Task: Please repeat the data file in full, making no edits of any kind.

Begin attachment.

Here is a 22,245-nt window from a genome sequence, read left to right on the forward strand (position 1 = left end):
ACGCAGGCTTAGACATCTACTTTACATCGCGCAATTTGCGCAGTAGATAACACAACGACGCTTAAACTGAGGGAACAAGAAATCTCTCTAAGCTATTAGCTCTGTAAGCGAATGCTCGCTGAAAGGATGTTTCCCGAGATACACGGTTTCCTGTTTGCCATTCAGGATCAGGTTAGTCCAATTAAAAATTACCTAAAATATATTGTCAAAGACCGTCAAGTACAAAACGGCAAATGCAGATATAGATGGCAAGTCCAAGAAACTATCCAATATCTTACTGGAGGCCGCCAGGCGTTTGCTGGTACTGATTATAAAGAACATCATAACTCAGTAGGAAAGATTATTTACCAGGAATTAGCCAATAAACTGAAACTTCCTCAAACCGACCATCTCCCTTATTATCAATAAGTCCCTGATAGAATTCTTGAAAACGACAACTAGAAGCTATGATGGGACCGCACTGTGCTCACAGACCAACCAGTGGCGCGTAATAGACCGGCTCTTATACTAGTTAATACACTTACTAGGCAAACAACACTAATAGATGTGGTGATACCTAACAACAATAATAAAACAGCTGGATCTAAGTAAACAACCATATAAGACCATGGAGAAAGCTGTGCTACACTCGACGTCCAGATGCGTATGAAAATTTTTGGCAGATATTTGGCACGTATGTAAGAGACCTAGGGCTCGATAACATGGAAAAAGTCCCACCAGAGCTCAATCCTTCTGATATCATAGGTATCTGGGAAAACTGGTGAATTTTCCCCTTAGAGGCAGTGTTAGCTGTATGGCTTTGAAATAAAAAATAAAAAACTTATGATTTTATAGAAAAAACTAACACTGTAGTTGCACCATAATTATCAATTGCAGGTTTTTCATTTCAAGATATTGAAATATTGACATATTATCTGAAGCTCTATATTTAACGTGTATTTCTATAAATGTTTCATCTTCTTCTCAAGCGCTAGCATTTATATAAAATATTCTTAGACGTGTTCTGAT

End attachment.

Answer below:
Here is a 22,245-nt window from a genome sequence, read left to right on the forward strand (position 1 = left end):
ACGCAGGCTTAGACATCTACTTTACATCGCGCAATTTGCGCAGTAGATAACACAACGACGCTTAAACTGAGGGAACAAGAAATCTCTCTAAGCTATTAGCTCTGTAAGCGAATGCTCGCTGAAAGGATGTTTCCCGAGATACACGGTTTCCTGTTTGCCATTCAGGATCAGGTTAGTCCAATTAAAAATTACCTAAAATATATTGTCAAAGACCGTCAAGTACAAAACGGCAAATGCAGATATAGATGGCAAGTCCAAGAAACTATCCAATATCTTACTGGAGGCCGCCAGGCGTTTGCTGGTACTGATTATAAAGAACATCATAACTCAGTAGGAAAGATTATTTACCAGGAATTAGCCAATAAACTGAAACTTCCTCAAACCGACCATCTCCCTTATTATCAATAAGTCCCTGATAGAATTCTTGAAAACGACAACTAGAAGCTATGATGGGACCGCACTGTGCTCACAGACCAACCAGTGGCGCGTAATAGACCGGCTCTTATACTAGTTAATACACTTACTAGGCAAACAACACTAATAGATGTGGTGATACCTAACAACAATAATAAAACAGCTGGATCTAAGTAAACAACCATATAAGACCATGGAGAAAGCTGTGCTACACTCGACGTCCAGATGCGTATGAAAATTTTTGGCAGATATTTGGCACGTATGTAAGAGACCTAGGGCTCGATAACATGGAAAAAGTCCCACCAGAGCTCAATCCTTCTGATATCATAGGTATCTGGGAAAACTGGTGAATTTTCCCCTTAGAGGCAGTGTTAGCTGTATGGCTTTGAAATAAAAAATAAAAAACTTATGATTTTATAGAAAAAACTAACACTGTAGTTGCACCATAATTATCAATTGCAGGTTTTTCATTTCAAGATATTGAAATATTGACATATTATCTGAAGCTCTATATTTAACGTGTATTTCTATAAATGTTTCATCTTCTTCTCAAGCGCTAGCATTTATATAAAATATTCTTAGACGTGTTCTGAT